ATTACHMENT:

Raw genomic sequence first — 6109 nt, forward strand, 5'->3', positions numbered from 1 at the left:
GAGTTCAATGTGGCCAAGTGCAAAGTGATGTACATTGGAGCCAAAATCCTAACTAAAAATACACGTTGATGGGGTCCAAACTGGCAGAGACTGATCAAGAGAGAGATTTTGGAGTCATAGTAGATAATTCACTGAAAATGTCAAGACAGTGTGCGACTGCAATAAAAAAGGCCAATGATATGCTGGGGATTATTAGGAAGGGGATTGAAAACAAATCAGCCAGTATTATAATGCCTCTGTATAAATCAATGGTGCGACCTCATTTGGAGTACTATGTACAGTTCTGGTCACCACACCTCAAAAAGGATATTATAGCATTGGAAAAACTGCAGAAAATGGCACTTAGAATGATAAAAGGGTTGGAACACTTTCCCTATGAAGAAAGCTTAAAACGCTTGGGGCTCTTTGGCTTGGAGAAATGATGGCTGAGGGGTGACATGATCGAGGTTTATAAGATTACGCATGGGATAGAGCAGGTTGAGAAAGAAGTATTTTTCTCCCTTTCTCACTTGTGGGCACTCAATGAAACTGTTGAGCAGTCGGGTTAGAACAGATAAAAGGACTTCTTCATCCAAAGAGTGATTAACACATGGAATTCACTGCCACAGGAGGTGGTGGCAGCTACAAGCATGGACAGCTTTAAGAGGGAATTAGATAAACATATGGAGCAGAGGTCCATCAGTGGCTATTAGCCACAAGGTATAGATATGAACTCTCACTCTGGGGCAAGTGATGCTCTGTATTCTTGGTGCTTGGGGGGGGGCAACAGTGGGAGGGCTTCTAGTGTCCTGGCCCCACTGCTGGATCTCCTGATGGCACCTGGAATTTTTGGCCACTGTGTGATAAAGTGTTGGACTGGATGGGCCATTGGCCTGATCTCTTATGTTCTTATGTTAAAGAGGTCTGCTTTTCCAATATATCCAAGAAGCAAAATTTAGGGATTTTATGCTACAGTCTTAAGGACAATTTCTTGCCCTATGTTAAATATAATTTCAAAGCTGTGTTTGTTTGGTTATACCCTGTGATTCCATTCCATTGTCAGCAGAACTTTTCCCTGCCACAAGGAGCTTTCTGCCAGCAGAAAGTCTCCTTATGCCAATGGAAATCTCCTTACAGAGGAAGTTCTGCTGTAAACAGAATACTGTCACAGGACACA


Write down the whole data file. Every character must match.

Raw genomic sequence first — 6109 nt, forward strand, 5'->3', positions numbered from 1 at the left:
GAGTTCAATGTGGCCAAGTGCAAAGTGATGTACATTGGAGCCAAAATCCTAACTAAAAATACACGTTGATGGGGTCCAAACTGGCAGAGACTGATCAAGAGAGAGATTTTGGAGTCATAGTAGATAATTCACTGAAAATGTCAAGACAGTGTGCGACTGCAATAAAAAAGGCCAATGATATGCTGGGGATTATTAGGAAGGGGATTGAAAACAAATCAGCCAGTATTATAATGCCTCTGTATAAATCAATGGTGCGACCTCATTTGGAGTACTATGTACAGTTCTGGTCACCACACCTCAAAAAGGATATTATAGCATTGGAAAAACTGCAGAAAATGGCACTTAGAATGATAAAAGGGTTGGAACACTTTCCCTATGAAGAAAGCTTAAAACGCTTGGGGCTCTTTGGCTTGGAGAAATGATGGCTGAGGGGTGACATGATCGAGGTTTATAAGATTACGCATGGGATAGAGCAGGTTGAGAAAGAAGTATTTTTCTCCCTTTCTCACTTGTGGGCACTCAATGAAACTGTTGAGCAGTCGGGTTAGAACAGATAAAAGGACTTCTTCATCCAAAGAGTGATTAACACATGGAATTCACTGCCACAGGAGGTGGTGGCAGCTACAAGCATGGACAGCTTTAAGAGGGAATTAGATAAACATATGGAGCAGAGGTCCATCAGTGGCTATTAGCCACAAGGTATAGATATGAACTCTCACTCTGGGGCAAGTGATGCTCTGTATTCTTGGTGCTTGGGGGGGGGCAACAGTGGGAGGGCTTCTAGTGTCCTGGCCCCACTGCTGGATCTCCTGATGGCACCTGGAATTTTTGGCCACTGTGTGATAAAGTGTTGGACTGGATGGGCCATTGGCCTGATCTCTTATGTTCTTATGTTAAAGAGGTCTGCTTTTCCAATATATCCAAGAAGCAAAATTTAGGGATTTTATGCTACAGTCTTAAGGACAATTTCTTGCCCTATGTTAAATATAATTTCAAAGCTGTGTTTGTTTGGTTATACCCTGTGATTCCATTCCATTGTCAGCAGAACTTTTCCCTGCCACAAGGAGCTTTCTGCCAGCAGAAAGTCTCCTTATGCCAATGGAAATCTCCTTACAGAGGAAGTTCTGCTGTAAACAGAATACTGTCACAGGACACA